May include spironolactone, flutamide, low-dose glucocorticoids, GnRH agonists
TUESDAY, Feb. 3, 2015 (HealthDay News) — Hormonal therapy is recommended for treatment of acne in patients who do not respond to standard therapies, according to a review published online Jan. 27 in the British Journal of Dermatology.
Noting that increased sensitivity of the pilosebaceous unit to androgens is one of the most important pathogenetic factors in acne vulgaris, Vincenzo Bettoli, M.D., from the University of Ferrara in Italy, and colleagues discuss hormonal treatment of acne.
The researchers note that hormonal treatment is indicated in second-line acne treatment. It is indicated in cases of papulopustular, nodular, and conglobate acne in females with identified hyperandrogenism, in adult women with monthly flare-ups, and for those who are resistant to standard therapeutic options. Hormonal treatment is recommended in combination with standard acne therapies, particularly topical benzoyl peroxide, azelaic acid and retinoids, and topical and systemic antibiotics. Concurrent prescription of combined oral contraceptives (COCs) is essential during treatment with oral isotretinoin. There are no definitive data comparing available COCs, but ones containing progestins with an anti-androgenic potential and no androgenic effect should be used preferentially. Risk factors and contraindications to use should be assessed before prescribing a COC for acne. Alternatives to COCs, including cyproterone acetate, spironolactone, flutamide, low-dose glucocorticoids, and gonadotropin-releasing hormone agonists, can be considered as a second-line treatment in selected cases.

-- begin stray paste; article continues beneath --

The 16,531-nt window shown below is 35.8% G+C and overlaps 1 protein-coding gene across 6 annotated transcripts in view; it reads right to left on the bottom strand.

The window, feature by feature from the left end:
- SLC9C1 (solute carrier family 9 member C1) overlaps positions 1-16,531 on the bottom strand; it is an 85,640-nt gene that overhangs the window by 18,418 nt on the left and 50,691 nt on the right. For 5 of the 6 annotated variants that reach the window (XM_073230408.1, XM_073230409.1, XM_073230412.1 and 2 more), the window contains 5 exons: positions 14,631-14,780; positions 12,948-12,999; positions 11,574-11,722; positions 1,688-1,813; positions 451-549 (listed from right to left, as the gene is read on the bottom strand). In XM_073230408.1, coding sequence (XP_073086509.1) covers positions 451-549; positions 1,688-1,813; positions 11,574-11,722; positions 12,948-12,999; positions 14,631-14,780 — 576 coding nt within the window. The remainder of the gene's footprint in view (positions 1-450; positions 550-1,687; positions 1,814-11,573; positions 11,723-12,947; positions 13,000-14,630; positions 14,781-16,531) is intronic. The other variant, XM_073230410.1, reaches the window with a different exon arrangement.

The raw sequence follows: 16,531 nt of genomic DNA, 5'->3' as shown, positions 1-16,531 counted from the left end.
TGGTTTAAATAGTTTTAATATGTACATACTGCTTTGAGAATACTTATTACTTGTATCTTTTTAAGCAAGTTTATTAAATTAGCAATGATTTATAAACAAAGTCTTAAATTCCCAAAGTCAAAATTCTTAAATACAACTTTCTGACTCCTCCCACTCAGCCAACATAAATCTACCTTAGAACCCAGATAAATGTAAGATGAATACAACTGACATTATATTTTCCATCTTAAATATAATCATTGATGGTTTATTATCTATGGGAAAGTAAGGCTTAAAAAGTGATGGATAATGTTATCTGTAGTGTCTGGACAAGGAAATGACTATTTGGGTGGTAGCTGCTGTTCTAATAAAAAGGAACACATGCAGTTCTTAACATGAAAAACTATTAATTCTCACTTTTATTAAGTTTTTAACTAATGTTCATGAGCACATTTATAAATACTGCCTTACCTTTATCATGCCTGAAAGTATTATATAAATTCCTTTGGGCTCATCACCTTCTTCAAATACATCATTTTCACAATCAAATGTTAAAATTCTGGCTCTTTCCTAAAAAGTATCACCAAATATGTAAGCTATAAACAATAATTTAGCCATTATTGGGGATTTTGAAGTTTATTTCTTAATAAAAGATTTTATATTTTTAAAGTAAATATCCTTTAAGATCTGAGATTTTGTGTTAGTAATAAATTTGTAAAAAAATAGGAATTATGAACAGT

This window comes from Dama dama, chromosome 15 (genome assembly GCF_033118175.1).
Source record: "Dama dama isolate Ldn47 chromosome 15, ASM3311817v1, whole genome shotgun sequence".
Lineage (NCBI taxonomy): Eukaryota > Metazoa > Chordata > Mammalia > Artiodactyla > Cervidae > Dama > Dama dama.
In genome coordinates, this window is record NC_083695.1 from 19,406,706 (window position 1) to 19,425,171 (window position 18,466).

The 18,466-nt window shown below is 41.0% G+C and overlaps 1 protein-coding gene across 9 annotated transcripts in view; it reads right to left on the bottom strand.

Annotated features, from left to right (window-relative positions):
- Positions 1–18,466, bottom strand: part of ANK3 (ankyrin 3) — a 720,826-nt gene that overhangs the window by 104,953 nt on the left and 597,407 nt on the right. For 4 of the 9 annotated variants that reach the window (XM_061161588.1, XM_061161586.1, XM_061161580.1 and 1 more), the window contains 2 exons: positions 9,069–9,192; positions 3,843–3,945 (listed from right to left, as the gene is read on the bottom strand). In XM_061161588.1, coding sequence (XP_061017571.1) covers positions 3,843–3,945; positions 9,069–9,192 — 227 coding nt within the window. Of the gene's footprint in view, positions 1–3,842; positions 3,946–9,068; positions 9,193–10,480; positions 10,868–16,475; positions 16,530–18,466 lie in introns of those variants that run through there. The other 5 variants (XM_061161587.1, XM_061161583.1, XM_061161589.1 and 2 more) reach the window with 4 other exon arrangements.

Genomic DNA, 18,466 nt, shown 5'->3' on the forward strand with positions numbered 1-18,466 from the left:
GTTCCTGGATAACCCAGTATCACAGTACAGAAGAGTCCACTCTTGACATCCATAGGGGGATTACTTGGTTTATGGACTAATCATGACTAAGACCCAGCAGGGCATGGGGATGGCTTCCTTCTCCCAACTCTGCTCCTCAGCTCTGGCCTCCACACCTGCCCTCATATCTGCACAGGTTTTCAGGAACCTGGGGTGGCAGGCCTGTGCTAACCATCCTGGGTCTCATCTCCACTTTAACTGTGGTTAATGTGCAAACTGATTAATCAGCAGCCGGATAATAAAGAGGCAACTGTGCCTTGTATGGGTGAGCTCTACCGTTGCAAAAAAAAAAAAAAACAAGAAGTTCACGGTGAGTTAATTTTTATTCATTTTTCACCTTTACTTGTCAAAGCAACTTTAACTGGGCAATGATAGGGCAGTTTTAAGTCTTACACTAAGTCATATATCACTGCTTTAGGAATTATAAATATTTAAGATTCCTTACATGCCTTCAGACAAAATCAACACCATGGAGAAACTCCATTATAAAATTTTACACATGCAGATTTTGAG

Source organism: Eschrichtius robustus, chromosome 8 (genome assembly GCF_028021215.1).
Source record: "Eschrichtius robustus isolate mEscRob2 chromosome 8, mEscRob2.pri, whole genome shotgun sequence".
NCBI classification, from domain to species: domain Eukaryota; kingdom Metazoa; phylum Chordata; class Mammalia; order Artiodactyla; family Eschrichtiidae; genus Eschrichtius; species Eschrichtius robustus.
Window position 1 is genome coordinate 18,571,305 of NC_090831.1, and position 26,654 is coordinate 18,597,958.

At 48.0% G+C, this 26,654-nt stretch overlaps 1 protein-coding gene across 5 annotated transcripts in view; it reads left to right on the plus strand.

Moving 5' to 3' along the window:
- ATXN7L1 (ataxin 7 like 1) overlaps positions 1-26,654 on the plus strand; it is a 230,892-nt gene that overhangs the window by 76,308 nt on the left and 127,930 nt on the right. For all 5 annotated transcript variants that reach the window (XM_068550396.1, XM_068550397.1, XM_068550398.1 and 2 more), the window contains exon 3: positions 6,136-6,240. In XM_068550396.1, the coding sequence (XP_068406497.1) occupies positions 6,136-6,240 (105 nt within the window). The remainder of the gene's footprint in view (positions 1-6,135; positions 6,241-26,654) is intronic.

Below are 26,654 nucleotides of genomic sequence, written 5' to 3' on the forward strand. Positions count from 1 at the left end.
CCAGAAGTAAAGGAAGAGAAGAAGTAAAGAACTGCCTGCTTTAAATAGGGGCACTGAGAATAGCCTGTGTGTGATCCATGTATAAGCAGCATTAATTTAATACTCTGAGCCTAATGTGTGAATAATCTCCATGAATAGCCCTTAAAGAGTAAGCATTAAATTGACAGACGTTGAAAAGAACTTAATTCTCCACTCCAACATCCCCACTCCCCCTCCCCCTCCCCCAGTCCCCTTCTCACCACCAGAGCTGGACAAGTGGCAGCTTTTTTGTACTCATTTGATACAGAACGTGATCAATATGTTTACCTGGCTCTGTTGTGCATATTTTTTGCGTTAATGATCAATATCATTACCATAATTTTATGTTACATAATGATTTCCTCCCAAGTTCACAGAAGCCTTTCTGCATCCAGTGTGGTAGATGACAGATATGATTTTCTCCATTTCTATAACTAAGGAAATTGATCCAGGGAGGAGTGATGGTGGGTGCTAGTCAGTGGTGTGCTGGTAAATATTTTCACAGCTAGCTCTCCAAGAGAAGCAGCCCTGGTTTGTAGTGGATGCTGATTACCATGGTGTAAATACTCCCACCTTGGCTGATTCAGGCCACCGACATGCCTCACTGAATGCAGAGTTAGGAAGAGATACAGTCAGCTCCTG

“Hormonal treatment is recommended in cases that do not respond to standard therapies,” the authors write. “Hormonal treatment is not indicated as monotherapy.”
One author disclosed financial ties to the pharmaceutical and cosmetic industries.
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